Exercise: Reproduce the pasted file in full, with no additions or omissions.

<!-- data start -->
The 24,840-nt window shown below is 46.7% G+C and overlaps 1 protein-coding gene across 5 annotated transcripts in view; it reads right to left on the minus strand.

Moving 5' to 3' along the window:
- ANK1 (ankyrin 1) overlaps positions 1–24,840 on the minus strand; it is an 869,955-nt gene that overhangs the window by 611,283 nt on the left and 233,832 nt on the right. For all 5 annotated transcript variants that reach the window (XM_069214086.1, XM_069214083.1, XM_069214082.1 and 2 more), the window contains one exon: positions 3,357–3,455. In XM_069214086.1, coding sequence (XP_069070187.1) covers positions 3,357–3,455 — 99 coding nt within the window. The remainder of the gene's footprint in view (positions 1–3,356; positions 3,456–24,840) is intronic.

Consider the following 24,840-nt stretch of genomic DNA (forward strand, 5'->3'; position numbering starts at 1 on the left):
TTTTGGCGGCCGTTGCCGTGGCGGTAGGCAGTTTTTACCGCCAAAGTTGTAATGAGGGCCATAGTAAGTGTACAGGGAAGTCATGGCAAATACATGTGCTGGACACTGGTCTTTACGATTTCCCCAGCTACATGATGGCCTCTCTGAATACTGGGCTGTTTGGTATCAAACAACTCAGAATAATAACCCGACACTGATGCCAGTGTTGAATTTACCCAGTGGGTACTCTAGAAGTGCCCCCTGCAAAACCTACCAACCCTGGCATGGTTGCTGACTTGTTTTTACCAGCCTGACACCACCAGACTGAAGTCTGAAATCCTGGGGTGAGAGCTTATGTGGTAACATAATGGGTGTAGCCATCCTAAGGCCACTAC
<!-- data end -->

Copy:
The 24,840-nt window shown below is 46.7% G+C and overlaps 1 protein-coding gene across 5 annotated transcripts in view; it reads right to left on the minus strand.

Moving 5' to 3' along the window:
- ANK1 (ankyrin 1) overlaps positions 1–24,840 on the minus strand; it is an 869,955-nt gene that overhangs the window by 611,283 nt on the left and 233,832 nt on the right. For all 5 annotated transcript variants that reach the window (XM_069214086.1, XM_069214083.1, XM_069214082.1 and 2 more), the window contains one exon: positions 3,357–3,455. In XM_069214086.1, coding sequence (XP_069070187.1) covers positions 3,357–3,455 — 99 coding nt within the window. The remainder of the gene's footprint in view (positions 1–3,356; positions 3,456–24,840) is intronic.

Consider the following 24,840-nt stretch of genomic DNA (forward strand, 5'->3'; position numbering starts at 1 on the left):
TTTTGGCGGCCGTTGCCGTGGCGGTAGGCAGTTTTTACCGCCAAAGTTGTAATGAGGGCCATAGTAAGTGTACAGGGAAGTCATGGCAAATACATGTGCTGGACACTGGTCTTTACGATTTCCCCAGCTACATGATGGCCTCTCTGAATACTGGGCTGTTTGGTATCAAACAACTCAGAATAATAACCCGACACTGATGCCAGTGTTGAATTTACCCAGTGGGTACTCTAGAAGTGCCCCCTGCAAAACCTACCAACCCTGGCATGGTTGCTGACTTGTTTTTACCAGCCTGACACCACCAGACTGAAGTCTGAAATCCTGGGGTGAGAGCTTATGTGGTAACATAATGGGTGTAGCCATCCTAAGGCCACTAC